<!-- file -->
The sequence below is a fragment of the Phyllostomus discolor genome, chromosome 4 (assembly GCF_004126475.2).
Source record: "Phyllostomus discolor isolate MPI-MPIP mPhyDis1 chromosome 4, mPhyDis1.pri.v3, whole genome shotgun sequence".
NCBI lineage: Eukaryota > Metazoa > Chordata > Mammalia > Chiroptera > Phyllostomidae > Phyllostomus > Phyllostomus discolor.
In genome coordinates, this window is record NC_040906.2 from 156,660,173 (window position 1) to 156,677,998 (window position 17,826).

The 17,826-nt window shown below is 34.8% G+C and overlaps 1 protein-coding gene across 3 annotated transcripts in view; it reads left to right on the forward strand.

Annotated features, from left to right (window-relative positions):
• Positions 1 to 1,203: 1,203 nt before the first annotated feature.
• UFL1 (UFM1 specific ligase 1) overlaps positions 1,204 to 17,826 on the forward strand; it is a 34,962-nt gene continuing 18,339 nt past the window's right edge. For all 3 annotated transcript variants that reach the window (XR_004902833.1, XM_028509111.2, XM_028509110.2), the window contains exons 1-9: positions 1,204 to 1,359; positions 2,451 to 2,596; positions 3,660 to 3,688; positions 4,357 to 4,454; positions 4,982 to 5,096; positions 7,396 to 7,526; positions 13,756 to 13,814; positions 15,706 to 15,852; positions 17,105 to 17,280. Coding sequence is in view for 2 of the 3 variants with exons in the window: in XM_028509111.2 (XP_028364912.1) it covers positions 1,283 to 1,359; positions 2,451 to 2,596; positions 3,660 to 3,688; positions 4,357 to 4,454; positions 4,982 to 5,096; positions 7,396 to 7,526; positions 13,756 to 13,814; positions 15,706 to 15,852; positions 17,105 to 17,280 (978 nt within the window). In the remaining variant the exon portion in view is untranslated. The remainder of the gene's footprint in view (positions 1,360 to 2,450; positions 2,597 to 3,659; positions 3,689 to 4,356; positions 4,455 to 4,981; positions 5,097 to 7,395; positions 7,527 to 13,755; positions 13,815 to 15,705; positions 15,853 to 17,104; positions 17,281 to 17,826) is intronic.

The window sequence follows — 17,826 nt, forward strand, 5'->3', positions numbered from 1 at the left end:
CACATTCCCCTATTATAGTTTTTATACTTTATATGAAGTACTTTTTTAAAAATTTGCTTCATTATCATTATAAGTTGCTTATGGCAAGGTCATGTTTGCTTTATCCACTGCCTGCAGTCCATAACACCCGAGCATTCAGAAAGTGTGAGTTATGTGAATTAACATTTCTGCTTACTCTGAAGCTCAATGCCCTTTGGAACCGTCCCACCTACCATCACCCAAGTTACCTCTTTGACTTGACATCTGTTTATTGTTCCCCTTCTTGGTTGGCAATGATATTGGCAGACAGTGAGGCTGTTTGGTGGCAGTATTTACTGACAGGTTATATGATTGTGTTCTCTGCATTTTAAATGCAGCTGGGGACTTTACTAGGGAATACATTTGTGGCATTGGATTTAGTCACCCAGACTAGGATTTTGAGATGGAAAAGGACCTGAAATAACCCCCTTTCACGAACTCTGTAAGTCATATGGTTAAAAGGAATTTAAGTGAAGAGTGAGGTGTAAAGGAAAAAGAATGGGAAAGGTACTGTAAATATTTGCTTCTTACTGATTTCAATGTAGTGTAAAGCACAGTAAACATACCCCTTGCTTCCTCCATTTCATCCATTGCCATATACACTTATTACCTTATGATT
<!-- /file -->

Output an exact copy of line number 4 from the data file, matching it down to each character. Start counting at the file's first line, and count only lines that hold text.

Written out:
In genome coordinates, this window is record NC_040906.2 from 156,660,173 (window position 1) to 156,677,998 (window position 17,826).